Music and Social Media: LinkedInBy -
Estimated reading time: 2 minutes
Unlike other social media platforms, LinkedIn is not aimed at helping fans find you or you communicate with the masses. Instead, its purpose is to facilitate networking within industries. On a personal account, this means adding business connections instead of friends and family. For your band, it means focusing on your peers and others in the music industry, not your fans. Here are a few tips for maximizing what LinkedIn has to offer:
Connect With The Right People
Again, LinkedIn is not like other social sites. Focus on the quality (not quantity) of your connections; connect with those that can actually benefit you, either by example, advice, or working together. Music managers, media personnel, marketers, and other musicians are contacts that will help you advance your career.
It’s accepted (if not expected) that you have fun with your band’s Instagram or MySpace page; however, your LinkedIn profile should be polished and professional. Keep your page free of clutter and ill-conceived ramblings; focus on making the best impression possible. Make sure any links you share will send users to relevant, attractive, information-packed sites.
Optimize Your Page For Searches
Aside from direct connections, keywords are the best way to generate new traffic to your profile. Think of words that promoters and record labels are likely to search for; this includes your band’s genre, location, and your music’s subject matter.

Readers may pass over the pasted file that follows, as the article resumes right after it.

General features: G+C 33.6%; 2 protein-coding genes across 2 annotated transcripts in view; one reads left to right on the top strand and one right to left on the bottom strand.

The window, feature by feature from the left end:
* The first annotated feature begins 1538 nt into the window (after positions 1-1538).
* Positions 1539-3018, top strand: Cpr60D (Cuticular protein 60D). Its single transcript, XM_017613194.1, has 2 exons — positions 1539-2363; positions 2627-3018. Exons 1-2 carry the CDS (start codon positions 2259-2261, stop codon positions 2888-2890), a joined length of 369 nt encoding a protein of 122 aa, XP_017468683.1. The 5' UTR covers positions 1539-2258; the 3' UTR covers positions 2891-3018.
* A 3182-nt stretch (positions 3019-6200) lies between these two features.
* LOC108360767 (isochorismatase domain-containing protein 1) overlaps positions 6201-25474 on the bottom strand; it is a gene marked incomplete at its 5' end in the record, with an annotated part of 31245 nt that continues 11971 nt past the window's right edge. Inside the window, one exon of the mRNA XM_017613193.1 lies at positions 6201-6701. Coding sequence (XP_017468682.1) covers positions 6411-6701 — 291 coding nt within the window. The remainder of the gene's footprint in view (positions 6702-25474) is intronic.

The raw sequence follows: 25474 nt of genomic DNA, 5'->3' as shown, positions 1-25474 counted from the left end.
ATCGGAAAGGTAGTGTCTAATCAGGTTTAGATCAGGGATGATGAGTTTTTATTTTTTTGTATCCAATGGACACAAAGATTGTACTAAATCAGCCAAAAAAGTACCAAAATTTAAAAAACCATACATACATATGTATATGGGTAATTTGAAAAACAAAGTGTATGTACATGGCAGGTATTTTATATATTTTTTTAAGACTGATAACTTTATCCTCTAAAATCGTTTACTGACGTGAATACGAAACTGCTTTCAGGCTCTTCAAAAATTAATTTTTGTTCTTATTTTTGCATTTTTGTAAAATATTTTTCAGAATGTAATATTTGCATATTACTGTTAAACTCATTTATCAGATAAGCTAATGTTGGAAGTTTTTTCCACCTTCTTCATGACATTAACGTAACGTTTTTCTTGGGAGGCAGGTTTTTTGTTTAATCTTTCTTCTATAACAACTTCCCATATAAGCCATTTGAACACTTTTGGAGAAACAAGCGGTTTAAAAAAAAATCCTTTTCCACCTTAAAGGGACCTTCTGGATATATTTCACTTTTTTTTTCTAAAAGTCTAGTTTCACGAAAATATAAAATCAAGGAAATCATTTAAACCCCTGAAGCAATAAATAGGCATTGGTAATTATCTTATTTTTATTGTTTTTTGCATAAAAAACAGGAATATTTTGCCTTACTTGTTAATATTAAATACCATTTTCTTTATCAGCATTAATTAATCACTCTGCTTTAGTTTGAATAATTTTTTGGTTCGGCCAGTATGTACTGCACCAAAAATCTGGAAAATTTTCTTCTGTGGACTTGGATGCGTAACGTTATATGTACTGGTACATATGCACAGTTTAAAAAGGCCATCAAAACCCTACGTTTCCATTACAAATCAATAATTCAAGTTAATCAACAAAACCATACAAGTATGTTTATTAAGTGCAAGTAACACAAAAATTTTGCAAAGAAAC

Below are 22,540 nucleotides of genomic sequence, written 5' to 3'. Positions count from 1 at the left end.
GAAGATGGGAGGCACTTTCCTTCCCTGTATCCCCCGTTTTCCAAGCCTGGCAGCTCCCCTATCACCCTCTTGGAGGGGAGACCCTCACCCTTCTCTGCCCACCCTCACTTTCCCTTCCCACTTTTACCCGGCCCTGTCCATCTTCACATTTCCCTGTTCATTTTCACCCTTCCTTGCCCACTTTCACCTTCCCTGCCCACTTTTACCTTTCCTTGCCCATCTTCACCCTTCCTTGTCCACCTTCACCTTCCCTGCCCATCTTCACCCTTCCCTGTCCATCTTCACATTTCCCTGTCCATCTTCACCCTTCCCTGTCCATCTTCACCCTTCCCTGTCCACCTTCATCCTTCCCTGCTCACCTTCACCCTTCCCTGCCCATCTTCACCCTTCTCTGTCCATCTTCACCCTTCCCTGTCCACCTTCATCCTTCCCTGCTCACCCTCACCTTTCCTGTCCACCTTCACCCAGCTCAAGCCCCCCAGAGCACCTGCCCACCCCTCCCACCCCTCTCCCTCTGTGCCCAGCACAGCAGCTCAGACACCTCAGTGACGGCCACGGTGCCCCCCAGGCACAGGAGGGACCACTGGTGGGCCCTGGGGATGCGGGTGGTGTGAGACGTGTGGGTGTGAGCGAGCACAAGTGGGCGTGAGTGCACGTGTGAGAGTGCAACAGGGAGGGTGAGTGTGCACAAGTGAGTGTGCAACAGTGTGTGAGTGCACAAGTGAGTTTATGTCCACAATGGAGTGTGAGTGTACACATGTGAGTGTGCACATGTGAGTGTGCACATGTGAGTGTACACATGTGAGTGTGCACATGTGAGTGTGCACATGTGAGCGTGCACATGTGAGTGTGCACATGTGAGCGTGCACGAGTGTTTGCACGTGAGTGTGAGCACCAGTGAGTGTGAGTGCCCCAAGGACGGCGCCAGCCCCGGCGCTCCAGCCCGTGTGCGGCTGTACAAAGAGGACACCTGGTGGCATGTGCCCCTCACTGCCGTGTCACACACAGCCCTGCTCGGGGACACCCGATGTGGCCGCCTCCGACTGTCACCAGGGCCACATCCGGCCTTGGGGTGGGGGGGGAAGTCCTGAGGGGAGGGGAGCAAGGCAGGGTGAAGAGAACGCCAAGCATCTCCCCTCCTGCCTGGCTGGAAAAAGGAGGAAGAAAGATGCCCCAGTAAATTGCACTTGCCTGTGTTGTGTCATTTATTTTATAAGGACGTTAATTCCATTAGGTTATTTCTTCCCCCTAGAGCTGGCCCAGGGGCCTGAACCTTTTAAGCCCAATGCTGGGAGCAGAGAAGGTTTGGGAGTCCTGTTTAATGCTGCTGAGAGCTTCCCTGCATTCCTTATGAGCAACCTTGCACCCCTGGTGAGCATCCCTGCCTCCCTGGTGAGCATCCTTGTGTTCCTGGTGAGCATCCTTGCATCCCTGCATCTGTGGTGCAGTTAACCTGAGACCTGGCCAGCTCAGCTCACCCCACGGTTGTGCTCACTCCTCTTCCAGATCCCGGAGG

Use Your Resources
You are not alone. Hundreds of bands and promoters use LinkedIn every day, discussing various aspects of the industry. If you have questions, use your connections as resources. Start by joining groups related to your band or interest (Independent Artists and Musicians, or Music Promoters of America). If you have something to contribute, comment on existing discussions; or, if you don’t see an existing thread with your topic, start a new discussion.
We’ve said it before, but it’s even more important on LinkedIn. Spamming on other sites might cost you a few fans; on LinkedIn, spamming equals banning. Keep comments and updates professional and relevant, and save the spam for the grocery store.
Having a lot of fans is an important part of any band’s success, but it’s certainly not the only part. If you want to take your band to the next level—a professional level—then you need to treat it like the business that it is. Use LinkedIn to connect your band to right resources to make that happen.
Is your band on LinkedIn? How have you used it to help advance your music career?
See also: Music and Social Media: Promoting Your Act, Music and Social Media: Facebook, Music and Social Media: Twitter, Music and Social Media: MySpace, Music and Social Media: YouTube, Music and Social Media: Google+, Music and Social Media: Instagram.